“Our investigation uncovered pervasive corruption in the Town of Oyster Bay where the powerful and connected used the government to benefit themselves at the expense of the taxpayers they were sworn to serve,” Nassau County District Attorney Madeline Singas said. “This felony plea by former Town Supervisor Venditto sends a strong message that corruption will not be tolerated in Nassau County and my office will pursue these cases aggressively without fear or favor.”

Nassau prosecutors said the 70-year-old Massapequa man directed former town Parks Commissioner Frank Nocerino to hire an individual at the behest of Frederick Ippolito, the former town planning commissioner from Syosset who died in prison this year at age 78 after pleading guilty to federal tax evasion. The employee, who paid more than twice the rate of others in his position, was hired while the town was considering layoffs due to a financial crisis, authorities noted.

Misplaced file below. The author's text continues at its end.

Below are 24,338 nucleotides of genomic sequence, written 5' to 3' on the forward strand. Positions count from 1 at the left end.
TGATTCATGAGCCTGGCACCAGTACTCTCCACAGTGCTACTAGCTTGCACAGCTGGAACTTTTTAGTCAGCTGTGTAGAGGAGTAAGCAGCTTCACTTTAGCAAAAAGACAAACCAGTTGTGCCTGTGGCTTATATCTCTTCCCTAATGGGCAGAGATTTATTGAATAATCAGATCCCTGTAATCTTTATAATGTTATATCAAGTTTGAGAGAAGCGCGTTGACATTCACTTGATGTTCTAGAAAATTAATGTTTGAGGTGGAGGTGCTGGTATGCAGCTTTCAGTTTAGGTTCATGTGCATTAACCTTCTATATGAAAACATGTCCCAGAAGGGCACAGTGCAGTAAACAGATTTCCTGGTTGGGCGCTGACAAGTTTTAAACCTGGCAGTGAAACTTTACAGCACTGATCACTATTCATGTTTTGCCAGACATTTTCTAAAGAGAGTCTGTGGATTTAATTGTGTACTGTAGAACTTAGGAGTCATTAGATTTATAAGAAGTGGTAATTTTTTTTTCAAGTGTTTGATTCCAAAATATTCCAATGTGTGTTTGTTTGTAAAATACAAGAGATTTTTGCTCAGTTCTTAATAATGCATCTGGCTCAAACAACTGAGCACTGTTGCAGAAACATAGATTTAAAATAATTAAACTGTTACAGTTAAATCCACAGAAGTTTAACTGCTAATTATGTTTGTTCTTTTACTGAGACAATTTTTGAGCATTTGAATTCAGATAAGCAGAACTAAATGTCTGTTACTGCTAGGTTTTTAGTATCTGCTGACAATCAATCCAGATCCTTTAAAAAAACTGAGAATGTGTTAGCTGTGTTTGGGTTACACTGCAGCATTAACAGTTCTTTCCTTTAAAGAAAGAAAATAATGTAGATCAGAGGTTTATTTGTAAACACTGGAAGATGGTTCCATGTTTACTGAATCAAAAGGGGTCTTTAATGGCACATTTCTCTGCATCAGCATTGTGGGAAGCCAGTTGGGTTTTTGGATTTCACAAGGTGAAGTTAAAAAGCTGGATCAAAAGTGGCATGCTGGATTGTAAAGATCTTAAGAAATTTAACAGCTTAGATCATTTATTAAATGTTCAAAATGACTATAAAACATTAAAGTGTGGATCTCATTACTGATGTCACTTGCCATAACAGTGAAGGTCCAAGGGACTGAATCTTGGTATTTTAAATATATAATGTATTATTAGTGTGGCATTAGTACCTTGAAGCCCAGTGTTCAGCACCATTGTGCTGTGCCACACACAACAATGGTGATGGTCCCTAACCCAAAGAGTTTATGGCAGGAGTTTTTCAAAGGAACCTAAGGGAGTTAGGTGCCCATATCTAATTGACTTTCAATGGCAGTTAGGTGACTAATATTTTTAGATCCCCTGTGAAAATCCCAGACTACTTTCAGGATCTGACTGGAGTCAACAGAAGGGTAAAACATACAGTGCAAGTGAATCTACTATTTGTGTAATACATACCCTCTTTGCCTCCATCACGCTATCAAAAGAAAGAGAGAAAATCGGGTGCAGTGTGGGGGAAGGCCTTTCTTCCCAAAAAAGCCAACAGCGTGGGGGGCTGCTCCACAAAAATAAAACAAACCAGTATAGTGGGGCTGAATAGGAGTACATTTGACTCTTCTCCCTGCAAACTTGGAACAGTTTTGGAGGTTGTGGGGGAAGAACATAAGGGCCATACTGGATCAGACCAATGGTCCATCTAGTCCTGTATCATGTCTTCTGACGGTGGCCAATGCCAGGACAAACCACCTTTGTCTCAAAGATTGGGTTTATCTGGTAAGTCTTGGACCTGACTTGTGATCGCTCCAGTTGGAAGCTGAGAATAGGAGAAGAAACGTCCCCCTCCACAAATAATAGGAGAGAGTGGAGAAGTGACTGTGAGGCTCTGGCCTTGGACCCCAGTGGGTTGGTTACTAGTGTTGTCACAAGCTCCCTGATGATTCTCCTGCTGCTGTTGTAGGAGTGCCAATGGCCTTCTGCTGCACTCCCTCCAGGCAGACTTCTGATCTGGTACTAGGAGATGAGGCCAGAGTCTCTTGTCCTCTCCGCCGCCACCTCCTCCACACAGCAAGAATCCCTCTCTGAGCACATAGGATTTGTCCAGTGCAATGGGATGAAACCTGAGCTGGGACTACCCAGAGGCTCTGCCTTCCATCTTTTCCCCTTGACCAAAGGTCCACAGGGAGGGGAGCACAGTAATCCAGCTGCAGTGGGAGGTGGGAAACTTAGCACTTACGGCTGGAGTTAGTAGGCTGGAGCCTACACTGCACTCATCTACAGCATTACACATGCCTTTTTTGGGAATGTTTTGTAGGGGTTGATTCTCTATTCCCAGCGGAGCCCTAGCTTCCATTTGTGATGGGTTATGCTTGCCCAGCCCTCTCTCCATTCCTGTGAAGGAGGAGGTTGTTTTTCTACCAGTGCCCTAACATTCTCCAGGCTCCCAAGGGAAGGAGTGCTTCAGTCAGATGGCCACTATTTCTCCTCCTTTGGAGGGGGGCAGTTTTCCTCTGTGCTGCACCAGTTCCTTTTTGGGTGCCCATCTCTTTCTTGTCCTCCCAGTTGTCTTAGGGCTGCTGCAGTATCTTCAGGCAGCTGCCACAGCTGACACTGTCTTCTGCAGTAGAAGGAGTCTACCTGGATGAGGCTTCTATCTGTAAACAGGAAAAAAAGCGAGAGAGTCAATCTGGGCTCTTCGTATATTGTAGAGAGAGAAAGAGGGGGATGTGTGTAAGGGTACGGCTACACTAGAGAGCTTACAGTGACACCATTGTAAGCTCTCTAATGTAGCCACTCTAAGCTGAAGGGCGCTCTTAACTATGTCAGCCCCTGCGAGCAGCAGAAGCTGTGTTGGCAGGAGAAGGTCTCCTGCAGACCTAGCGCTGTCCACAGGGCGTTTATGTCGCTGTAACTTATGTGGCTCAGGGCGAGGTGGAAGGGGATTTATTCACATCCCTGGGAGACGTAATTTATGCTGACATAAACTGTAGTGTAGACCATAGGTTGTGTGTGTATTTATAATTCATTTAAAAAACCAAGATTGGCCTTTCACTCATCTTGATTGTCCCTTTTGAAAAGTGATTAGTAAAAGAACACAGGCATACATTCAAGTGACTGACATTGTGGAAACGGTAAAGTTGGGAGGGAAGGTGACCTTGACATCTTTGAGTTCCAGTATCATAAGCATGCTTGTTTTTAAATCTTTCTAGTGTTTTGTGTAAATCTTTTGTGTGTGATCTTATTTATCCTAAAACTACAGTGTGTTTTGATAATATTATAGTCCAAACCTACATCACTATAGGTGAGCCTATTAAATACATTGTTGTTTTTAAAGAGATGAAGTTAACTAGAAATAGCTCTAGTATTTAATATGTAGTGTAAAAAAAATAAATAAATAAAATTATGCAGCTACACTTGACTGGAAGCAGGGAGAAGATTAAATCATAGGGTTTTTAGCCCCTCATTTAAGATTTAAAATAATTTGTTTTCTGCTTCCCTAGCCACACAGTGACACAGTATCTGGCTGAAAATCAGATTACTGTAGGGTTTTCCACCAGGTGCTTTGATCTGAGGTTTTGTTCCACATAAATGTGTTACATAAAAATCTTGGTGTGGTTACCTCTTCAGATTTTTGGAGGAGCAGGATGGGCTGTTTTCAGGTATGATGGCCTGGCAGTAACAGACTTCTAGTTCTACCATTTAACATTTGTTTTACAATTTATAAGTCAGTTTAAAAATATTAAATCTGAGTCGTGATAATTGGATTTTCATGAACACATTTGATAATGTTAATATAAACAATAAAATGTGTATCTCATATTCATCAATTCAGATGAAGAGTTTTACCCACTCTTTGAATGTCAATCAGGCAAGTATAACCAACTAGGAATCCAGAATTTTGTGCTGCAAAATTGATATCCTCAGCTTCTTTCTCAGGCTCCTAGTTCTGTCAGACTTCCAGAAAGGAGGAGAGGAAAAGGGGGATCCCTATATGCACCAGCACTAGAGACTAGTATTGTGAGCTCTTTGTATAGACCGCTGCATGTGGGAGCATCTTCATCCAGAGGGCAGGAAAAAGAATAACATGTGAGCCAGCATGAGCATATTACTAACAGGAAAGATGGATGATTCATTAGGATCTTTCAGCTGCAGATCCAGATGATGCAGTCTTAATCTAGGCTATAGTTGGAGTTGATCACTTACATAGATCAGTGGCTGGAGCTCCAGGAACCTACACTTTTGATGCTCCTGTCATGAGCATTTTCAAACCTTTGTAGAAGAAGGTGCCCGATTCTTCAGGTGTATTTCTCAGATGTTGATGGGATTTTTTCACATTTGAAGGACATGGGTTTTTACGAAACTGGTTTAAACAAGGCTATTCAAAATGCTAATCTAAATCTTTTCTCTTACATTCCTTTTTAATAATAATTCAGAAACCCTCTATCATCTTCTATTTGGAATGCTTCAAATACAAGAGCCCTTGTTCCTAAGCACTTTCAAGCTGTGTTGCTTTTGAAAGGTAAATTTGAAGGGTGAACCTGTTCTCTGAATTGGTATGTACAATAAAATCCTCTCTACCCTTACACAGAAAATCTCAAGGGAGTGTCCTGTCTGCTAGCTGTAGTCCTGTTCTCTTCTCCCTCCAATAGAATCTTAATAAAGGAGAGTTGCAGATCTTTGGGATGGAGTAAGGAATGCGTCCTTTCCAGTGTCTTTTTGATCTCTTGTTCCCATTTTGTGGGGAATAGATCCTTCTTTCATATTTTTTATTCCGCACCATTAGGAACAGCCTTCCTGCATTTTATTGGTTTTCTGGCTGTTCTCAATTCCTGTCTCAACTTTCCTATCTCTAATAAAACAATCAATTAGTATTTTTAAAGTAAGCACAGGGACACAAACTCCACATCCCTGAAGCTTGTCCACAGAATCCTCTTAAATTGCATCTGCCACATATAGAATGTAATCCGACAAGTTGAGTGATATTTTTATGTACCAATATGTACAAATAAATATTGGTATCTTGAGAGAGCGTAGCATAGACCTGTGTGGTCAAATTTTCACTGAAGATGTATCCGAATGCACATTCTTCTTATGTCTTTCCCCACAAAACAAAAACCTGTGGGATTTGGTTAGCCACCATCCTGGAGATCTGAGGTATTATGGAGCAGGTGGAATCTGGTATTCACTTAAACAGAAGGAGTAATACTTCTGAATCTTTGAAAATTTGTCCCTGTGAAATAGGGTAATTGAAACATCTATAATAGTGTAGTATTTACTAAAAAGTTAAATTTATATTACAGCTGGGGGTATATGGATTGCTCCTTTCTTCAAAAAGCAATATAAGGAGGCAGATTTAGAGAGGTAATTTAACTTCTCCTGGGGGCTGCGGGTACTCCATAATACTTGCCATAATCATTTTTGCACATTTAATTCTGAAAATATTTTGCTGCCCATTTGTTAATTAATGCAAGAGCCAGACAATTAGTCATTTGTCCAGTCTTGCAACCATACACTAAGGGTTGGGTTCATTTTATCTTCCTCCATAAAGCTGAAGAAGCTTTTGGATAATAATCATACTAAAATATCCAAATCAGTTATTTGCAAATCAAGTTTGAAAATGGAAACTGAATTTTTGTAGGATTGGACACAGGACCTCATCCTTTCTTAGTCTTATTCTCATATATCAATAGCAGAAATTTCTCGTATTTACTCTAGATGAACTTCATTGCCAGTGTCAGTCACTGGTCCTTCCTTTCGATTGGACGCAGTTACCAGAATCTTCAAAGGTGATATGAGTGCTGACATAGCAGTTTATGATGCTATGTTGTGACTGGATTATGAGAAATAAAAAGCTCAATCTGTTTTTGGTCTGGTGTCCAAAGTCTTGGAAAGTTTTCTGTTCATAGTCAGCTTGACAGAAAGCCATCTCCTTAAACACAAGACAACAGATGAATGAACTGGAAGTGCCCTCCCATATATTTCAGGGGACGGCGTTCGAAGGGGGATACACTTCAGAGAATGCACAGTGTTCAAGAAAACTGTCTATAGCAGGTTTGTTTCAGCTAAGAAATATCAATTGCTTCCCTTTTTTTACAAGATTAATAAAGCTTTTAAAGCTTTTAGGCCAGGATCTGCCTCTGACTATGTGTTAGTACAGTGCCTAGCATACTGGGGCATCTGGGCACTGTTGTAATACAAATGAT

Later, Ippolito—who was already convicted at the time—ordered the employee be fired, according to investigators. Venditto and Richard Porcelli, deputy executive leader of the North Massapequa Republican Club, agreed to fire the employee, but also fired others to divert attention from the firing, prosecutors said.

Nocerino and Porcelli were each charged with official misconduct in the case. Porcelli was also charged with conspiracy. They both pleaded not guilty and their trials are pending.

Venditto was sentenced to three years conditional discharge. He had faced up to four years in prison on the felony.

Venditto was acquitted last year of federal corruption charges in a separate case. His co-defendants in that case, fellow Republican former Nassau County Executive Ed Mangano, and Mangano’s wife, Linda, were convicted following a retrial in March.